From the commenter perspective, thanks @remie for pointing the critical disconnect between problem and statement. I think it offers a strong explanation for why @BenRomberg, @simon (by the way, welcome to the Atlassian developer community!), @danielwester, and @rlander (and even @remie before he gave the RFC a serious read) share similar feedback about doubts that this is the right solution.

In the interest to facilitate to a better problem/solution fit, I want to try to expand on @remie’s line of reasoning as a way to both “nudge” the conversation toward even more constructive conversation, and to try to help @MalathiVangalapati, as author, understand these reactions and what she could do about them. For those who have already commented, please correct me where I diverge from your intent.

Like @remie, I find the problem statement directionally correct. But unlike @remie, I think I disagree with it on the basis that it’s too broad. For one dimension of overly-broad, I think “customer” needs refinement. Are we talking about the users who want to buy an app, the admins who install it, or maybe a buyer persona who may not be either one? For another dimension of overly-broad, I think the “compound problem” sets up too much for a solution that wants to be a “thin slice” kind of solution. Even more specifically, I think it’s important to separate the concern of sales, as a (usually) one-time transaction, from the (usually) on-going needs for onboarding. In short, I think the problem statement is short on “who” and “when”.

From my experience (some with Marketplace but much more with SaaS vendors), I see a problem with “for all end-users of an app” and “while onboarding (regardless of before or after the sale)”. For that problem, even the attempt to mitigate risk of this feature by having per app “opt in” constitutes a serious flaw because it sets the exact wrong precedent. It goes against the advice we provide to others about how to leverage “the flywheel effect” (see “Lesson 3: Treat human interaction as a bug”) and our own behavior. The only public demos Atlassian provides are “mass produced”.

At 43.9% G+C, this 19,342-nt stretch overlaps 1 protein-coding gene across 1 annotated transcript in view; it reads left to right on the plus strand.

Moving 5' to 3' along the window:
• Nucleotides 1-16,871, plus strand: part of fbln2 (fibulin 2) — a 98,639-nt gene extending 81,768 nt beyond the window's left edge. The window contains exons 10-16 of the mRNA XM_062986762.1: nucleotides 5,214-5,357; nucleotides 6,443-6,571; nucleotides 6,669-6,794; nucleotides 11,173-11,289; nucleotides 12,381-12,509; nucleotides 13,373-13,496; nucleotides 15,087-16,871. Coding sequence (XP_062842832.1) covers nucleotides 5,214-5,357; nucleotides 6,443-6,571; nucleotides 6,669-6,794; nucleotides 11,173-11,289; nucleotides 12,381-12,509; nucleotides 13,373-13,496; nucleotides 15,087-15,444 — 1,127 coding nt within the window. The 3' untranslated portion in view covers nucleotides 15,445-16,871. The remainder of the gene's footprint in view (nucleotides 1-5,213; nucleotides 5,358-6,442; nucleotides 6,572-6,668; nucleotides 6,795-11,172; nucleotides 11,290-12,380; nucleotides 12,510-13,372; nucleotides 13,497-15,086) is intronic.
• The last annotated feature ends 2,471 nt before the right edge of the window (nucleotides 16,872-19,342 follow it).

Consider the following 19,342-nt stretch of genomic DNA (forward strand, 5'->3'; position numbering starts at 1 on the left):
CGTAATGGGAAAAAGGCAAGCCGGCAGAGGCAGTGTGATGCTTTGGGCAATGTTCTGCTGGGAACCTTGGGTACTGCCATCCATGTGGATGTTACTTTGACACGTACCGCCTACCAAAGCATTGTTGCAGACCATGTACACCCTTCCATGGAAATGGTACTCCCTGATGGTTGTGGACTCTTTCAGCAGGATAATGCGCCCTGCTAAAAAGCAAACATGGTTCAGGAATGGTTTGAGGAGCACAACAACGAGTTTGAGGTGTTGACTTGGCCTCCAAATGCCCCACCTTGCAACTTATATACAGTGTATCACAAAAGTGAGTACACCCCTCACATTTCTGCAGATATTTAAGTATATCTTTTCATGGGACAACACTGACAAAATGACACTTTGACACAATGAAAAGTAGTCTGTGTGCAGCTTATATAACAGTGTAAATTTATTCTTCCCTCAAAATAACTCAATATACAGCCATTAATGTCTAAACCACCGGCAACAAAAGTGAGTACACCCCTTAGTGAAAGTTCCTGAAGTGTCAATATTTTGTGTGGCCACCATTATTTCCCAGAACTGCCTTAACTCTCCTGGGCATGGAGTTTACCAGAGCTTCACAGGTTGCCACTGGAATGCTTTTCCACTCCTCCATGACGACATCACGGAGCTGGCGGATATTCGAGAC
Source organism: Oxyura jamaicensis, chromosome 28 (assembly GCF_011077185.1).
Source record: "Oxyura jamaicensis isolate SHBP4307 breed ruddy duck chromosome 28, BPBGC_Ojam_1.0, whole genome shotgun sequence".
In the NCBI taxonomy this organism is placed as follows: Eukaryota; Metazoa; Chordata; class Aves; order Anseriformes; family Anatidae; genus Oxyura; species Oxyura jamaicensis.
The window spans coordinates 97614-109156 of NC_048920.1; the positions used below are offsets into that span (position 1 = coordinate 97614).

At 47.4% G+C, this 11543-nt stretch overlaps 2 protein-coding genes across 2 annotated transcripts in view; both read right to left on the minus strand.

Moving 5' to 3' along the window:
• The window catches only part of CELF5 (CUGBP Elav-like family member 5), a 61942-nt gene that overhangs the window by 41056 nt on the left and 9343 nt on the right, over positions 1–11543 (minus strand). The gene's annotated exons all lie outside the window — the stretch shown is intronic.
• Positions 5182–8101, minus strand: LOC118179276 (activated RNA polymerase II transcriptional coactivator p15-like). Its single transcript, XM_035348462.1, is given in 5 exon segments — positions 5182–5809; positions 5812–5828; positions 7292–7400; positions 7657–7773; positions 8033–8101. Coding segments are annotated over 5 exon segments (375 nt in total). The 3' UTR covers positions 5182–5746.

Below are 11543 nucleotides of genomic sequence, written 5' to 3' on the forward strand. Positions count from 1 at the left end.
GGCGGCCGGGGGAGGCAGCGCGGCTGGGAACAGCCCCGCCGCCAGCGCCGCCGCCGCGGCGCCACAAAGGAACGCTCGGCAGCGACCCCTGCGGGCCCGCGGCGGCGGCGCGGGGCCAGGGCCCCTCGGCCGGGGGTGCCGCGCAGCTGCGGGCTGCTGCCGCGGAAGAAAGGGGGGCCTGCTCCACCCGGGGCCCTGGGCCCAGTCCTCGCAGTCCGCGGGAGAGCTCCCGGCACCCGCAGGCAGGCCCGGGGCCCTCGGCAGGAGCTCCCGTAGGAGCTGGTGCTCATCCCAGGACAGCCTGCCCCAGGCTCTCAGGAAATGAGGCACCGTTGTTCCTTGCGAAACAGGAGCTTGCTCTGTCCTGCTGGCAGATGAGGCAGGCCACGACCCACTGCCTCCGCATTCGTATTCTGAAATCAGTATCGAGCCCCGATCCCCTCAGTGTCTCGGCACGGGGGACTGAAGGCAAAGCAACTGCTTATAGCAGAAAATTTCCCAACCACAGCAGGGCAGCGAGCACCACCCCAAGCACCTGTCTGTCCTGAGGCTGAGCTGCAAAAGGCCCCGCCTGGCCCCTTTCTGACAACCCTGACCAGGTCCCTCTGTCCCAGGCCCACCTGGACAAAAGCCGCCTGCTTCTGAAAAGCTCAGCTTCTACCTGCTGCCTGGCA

For the problem refinement I’ve just asserted, there are a number of serious flaws with the proposed solution. The first is, “Why do we need a feature at all?” As far as I can tell, Marketplace vendors already have sufficient control over content that they could already add this to their page. The next problem is that introducing specialized but generic UI also increases friction, relative to the existing “DIY” option. Across Marketplace vendors and SaaS partners, many developers have already resorted to “off-Atlassian funnels”, where they already have the option to target the right action to the right person. We need a solution that better addresses the whole range of vendors. The third problem is the proposed “first phase” is so “API poor” for an audience of developers, with a poor cost/benefit ratio. I don’t know the internal engineering effort, but the proposed solution introduces many new “interfaces” (the customer’s new “button” in Marketplace, a form, some emails) while doing less than developers can already do themselves on their own sites. And our “low tech” approach with email immediately translates into more work as vendors try to parse email texts without a well-defined interface and integrate into their existing sales automation.

Despite the flaws, I can imagine an MVP that is potentially both more “minimal” and more “viable”: “app onboarding” as a feature of the app platform. The starting point could take a page from the Apple design pattern that every app has an “about”, not just for admins to read, but for all users. And, in the context of current app frameworks, it would be trivial for vendors to construct a “pre-sales” vs “post-sales”, if not even “pre-segmented” (based on underlying product usage, for example). That would allow vendors to render different kinds of onboarding flows as appropriate to prospect scale/stage and to end-user role.

I think this line of reasoning and alternate proposed solution fit well with:


I also agree that it is far to broad, and to be honest will set the Atlassian Marketplace team and the vendors up for failure. The inability to have direct relations with actual end-users is a problem that has existed since the inception of the Atlassian Marketplace. The only RFC that will end this will come from the Atlassian legal department and will address A) the Atlassian Marketplace Partner Agreement which disallows Marketplace Partners from any in-product marketing / customer engagement and B) the privacy restriction which prevent partners from accessing customer contact details.

Any other RFC that tries to resolve this “problem” will never be able to come up with a proper solution that isn’t a disconnect.

So yeah, I definitely agree with @ibuchanan that this problem statement is too broad. Like I mentioned before, I think the author can easily fix this RFC by simply rewriting it from a customer perspective and only address the customer problem of not being able to quickly book a demo session in a more uniform experience within the context of the Atlassian Marketplace.


Hi y’all,

Just to add our own perspective here: We would like having a “Book a demo” link on a marketplace listing. In fact, we liked the idea so much, that we use such a link on every listing of ours, with the sole exception of Dogecoin for JSM. It has to be noted though, that this is a small marketplace partner speaking; so far, we have been able to take on every single demo requested and look forward to doing more.